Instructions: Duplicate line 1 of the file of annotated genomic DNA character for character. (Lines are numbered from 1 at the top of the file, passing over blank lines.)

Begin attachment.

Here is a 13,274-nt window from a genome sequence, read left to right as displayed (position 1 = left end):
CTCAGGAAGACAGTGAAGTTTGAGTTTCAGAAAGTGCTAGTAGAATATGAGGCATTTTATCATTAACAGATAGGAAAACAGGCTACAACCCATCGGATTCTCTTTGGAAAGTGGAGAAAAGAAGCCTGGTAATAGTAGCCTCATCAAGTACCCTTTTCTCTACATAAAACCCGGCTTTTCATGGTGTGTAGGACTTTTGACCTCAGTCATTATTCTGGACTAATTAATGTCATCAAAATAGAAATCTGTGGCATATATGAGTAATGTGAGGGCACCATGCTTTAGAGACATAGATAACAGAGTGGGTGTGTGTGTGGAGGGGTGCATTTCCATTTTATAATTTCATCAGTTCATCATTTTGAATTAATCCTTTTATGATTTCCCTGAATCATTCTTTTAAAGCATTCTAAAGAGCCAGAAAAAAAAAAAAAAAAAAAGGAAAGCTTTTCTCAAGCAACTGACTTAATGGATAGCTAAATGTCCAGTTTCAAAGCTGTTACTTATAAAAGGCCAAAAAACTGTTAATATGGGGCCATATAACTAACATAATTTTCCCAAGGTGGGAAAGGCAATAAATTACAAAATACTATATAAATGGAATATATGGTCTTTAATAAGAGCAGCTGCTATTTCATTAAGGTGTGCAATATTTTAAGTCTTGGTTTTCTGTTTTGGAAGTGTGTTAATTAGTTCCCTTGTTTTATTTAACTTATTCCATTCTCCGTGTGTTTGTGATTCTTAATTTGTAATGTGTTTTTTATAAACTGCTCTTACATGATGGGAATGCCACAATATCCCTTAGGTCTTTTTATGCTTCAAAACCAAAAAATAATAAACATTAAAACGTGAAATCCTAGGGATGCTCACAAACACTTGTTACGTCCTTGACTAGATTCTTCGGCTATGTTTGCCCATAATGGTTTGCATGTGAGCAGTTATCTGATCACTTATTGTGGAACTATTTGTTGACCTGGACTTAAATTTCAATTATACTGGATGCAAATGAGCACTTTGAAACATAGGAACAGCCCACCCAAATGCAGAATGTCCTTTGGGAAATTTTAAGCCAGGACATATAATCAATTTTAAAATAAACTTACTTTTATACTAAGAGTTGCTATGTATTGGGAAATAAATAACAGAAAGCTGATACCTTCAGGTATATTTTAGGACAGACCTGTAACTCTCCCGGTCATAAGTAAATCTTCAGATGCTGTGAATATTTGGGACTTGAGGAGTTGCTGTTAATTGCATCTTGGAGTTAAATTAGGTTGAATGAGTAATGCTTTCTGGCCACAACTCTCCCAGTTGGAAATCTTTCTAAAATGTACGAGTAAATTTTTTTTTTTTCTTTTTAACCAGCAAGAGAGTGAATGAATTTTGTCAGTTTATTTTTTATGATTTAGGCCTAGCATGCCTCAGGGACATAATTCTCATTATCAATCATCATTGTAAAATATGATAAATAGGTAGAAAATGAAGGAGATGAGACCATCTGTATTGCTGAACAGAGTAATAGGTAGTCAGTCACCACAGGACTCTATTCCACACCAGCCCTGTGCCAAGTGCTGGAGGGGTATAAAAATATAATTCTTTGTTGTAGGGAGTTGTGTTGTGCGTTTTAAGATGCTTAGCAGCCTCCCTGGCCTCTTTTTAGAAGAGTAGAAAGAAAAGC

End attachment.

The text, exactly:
Here is a 13,274-nt window from a genome sequence, read left to right as displayed (position 1 = left end):